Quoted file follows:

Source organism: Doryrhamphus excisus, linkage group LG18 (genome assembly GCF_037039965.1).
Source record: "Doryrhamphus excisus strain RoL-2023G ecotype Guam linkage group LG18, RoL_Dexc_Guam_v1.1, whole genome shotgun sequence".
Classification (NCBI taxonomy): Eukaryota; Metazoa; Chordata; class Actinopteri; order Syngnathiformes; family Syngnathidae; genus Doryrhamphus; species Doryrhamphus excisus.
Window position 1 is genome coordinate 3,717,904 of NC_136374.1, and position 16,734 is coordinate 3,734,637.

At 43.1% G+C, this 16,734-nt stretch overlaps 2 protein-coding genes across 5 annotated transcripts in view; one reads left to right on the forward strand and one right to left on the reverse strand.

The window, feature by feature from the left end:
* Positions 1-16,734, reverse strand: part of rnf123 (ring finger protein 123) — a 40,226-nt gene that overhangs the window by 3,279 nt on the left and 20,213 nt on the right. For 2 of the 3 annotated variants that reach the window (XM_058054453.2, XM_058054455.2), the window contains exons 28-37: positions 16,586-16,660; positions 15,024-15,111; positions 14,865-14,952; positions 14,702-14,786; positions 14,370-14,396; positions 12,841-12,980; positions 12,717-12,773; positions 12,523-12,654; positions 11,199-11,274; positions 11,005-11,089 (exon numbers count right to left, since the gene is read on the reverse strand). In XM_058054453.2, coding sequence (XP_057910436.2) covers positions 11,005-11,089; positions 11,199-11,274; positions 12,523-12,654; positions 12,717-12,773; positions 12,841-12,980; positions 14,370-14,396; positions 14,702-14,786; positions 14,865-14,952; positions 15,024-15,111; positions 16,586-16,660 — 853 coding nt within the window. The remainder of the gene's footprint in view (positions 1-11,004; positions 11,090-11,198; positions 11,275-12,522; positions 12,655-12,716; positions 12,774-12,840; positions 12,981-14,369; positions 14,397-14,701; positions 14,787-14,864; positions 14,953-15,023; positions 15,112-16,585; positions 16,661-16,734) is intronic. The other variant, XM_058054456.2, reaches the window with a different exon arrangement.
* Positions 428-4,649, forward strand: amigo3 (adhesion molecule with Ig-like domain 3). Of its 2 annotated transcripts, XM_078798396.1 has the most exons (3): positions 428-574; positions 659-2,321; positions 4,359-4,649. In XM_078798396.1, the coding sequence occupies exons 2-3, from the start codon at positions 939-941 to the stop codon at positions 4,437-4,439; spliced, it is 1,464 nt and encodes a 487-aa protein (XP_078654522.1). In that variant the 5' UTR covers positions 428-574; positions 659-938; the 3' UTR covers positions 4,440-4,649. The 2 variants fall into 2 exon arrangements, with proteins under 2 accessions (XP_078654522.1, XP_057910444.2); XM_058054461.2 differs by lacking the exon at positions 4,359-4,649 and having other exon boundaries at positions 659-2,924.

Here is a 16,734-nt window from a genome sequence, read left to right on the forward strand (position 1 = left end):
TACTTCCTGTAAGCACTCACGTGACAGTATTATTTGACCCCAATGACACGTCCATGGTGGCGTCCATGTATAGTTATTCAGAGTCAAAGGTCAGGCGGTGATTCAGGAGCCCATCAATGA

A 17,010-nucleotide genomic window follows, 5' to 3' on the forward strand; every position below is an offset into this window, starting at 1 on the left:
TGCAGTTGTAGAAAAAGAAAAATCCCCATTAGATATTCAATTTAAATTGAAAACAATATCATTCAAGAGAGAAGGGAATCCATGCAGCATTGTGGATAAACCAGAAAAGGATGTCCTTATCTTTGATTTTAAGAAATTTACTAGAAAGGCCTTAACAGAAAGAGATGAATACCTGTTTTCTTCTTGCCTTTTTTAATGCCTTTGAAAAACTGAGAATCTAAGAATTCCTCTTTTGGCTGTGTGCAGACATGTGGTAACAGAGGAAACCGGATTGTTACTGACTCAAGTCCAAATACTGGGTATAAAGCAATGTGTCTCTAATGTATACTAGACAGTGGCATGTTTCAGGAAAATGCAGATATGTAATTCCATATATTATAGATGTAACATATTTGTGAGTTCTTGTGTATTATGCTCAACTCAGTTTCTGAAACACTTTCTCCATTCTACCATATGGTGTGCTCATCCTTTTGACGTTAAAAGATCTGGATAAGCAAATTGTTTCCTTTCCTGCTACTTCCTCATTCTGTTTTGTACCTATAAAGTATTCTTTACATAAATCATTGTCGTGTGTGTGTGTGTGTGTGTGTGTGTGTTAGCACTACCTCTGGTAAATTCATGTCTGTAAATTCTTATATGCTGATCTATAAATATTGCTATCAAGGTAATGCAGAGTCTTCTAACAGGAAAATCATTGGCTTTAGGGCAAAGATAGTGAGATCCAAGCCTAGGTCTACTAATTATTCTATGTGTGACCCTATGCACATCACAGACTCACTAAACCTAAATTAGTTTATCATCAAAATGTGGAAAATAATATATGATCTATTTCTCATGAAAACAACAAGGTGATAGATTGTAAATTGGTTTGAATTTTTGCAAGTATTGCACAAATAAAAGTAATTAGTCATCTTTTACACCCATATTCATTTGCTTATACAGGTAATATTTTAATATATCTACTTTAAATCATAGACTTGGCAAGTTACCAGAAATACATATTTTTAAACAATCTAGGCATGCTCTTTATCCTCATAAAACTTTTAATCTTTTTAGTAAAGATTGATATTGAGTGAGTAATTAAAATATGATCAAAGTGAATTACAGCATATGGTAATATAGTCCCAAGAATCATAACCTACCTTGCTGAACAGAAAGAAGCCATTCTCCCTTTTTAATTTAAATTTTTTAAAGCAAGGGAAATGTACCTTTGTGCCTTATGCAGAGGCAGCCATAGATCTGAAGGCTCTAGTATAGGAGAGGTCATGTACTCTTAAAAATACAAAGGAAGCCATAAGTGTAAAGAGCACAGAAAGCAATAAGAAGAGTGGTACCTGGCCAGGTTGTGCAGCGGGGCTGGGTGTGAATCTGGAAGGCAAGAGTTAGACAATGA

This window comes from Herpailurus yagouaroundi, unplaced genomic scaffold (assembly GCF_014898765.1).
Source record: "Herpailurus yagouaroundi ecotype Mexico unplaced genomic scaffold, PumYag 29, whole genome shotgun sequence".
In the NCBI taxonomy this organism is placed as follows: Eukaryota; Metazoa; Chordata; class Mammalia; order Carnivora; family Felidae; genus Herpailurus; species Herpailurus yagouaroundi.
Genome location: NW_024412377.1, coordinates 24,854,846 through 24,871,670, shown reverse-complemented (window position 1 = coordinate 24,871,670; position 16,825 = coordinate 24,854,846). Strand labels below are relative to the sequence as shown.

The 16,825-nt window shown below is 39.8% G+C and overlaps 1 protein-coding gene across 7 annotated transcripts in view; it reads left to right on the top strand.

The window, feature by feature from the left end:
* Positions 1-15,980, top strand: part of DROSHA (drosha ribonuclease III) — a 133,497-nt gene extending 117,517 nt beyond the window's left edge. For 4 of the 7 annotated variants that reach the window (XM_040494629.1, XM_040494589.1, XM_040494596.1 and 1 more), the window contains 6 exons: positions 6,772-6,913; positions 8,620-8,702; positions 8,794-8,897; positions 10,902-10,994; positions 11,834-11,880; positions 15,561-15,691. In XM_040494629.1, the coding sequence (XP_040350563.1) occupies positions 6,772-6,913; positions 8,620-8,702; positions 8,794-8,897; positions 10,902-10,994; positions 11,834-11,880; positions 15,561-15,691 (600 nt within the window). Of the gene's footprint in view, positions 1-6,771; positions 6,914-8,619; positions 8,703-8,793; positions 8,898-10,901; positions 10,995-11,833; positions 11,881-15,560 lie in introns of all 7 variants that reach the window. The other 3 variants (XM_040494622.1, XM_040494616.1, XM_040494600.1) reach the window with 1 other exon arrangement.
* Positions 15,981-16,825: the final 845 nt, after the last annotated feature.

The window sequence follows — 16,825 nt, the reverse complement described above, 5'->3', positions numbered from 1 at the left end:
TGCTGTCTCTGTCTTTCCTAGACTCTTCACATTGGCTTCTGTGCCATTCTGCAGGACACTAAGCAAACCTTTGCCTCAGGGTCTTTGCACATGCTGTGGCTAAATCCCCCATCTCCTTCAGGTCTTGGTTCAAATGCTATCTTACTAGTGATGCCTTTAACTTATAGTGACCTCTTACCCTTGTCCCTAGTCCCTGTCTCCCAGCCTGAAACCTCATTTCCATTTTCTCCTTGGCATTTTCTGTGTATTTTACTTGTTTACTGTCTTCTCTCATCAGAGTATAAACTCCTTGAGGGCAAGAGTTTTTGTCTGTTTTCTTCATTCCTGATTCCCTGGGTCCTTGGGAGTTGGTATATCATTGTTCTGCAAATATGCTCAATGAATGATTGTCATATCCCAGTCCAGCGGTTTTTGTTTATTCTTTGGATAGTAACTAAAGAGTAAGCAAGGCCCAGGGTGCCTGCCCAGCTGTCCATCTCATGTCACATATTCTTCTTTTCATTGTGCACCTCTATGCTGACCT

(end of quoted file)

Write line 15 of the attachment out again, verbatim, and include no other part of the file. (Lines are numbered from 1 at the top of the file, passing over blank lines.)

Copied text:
In the NCBI taxonomy this organism is placed as follows: Eukaryota; Metazoa; Chordata; class Mammalia; order Carnivora; family Felidae; genus Herpailurus; species Herpailurus yagouaroundi.